Arbitrators, lawyers and institutions need to adapt if they are going to meet the needs of users against the rising tide of climate change disputes, according to speakers and delegates at Paris Arbitration Week.

The usefulness of arbitration as a forum for climate change disputes was under the microscope at last week’s Paris Arbitration Week (PAW2022), which was dominated by discussions about its suitability, or not, as a forum.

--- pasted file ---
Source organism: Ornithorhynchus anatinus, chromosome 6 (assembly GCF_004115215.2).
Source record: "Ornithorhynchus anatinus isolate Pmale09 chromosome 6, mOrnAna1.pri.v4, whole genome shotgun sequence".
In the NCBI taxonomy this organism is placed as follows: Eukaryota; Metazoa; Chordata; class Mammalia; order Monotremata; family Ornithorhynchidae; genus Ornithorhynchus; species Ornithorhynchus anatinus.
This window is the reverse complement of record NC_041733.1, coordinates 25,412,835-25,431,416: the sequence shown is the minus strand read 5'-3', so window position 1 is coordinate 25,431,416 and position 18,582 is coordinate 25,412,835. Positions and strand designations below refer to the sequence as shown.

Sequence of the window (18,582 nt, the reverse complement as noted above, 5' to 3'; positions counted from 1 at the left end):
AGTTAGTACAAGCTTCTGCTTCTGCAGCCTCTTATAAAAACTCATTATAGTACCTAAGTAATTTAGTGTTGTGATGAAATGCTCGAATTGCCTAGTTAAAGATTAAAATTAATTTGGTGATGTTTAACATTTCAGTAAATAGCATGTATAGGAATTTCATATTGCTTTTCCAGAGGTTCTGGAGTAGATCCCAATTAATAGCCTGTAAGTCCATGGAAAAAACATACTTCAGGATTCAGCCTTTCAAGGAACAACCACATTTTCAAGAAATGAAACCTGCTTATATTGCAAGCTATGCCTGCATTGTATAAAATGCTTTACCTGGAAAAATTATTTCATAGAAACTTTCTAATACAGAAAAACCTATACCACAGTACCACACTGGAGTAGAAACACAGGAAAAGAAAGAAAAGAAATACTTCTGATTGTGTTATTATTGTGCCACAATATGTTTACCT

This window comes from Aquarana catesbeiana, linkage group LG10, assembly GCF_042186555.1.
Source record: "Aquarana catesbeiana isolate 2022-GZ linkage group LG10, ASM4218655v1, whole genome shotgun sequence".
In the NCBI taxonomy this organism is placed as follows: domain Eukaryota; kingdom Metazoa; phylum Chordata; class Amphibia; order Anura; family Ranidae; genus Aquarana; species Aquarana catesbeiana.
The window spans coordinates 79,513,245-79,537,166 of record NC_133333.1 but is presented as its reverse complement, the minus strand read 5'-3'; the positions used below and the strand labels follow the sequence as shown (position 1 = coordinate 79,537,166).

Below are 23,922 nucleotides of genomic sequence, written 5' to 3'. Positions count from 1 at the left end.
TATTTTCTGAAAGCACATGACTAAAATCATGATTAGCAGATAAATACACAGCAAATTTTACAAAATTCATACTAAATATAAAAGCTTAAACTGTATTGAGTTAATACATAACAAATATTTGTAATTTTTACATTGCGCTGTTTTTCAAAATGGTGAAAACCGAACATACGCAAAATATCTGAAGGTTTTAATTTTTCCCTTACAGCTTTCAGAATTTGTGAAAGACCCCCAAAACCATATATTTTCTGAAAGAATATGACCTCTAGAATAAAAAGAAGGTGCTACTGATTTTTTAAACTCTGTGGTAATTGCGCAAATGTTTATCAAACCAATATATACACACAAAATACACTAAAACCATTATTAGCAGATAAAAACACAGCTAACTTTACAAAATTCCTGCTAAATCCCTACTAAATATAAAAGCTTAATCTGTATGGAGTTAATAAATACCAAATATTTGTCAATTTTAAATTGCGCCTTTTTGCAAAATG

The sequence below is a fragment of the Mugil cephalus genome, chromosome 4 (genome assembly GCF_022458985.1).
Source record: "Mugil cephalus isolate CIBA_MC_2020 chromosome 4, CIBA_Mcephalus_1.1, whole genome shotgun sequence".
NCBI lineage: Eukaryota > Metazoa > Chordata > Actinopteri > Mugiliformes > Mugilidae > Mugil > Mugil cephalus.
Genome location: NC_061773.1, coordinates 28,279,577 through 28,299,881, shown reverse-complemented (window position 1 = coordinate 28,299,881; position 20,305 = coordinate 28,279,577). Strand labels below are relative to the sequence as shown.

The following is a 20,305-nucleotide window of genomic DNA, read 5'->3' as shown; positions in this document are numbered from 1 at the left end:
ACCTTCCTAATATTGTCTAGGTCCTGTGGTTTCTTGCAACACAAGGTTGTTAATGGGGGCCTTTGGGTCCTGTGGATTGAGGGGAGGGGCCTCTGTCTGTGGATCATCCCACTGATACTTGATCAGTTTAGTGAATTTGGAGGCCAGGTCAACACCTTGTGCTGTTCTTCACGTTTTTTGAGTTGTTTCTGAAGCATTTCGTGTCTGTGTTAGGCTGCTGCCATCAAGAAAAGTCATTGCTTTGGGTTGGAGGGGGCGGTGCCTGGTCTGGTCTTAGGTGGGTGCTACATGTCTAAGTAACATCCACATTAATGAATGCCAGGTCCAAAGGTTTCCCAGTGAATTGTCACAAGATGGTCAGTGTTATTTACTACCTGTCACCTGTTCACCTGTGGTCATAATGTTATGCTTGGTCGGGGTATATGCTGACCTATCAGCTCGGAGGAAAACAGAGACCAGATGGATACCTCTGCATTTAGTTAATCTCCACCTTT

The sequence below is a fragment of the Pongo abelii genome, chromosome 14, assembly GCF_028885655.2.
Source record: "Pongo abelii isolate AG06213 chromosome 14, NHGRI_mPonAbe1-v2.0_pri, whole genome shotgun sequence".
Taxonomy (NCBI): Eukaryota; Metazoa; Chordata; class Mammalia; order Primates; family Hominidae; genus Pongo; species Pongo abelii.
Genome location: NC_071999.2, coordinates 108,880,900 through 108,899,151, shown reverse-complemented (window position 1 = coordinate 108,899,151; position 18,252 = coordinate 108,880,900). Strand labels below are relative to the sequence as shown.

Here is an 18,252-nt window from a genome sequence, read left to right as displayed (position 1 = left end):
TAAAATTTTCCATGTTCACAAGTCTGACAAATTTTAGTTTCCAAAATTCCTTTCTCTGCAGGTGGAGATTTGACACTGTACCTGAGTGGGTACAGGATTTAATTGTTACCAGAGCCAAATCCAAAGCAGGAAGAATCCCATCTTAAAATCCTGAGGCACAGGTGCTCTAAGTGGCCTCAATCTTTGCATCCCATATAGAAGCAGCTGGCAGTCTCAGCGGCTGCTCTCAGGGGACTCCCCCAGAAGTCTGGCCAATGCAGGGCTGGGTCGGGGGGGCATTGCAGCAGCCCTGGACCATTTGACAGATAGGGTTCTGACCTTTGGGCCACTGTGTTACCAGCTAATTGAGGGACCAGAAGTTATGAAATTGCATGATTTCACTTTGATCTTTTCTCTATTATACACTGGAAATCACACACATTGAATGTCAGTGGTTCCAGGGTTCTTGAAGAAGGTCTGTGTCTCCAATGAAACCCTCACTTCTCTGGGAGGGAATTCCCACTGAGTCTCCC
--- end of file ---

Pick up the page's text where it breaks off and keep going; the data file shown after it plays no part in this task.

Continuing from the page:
Held from 28 March to 1 April, the conference was bigger than ever, with 114 official events, and it was clear from the start that the environment was high on the agenda, with more than 10% of sessions – 12 in total – directly relating to climate change or energy transition, not counting several others that at least tangentially addressed the topic….

Read the full article published online by CDR, on 6 April 2022 .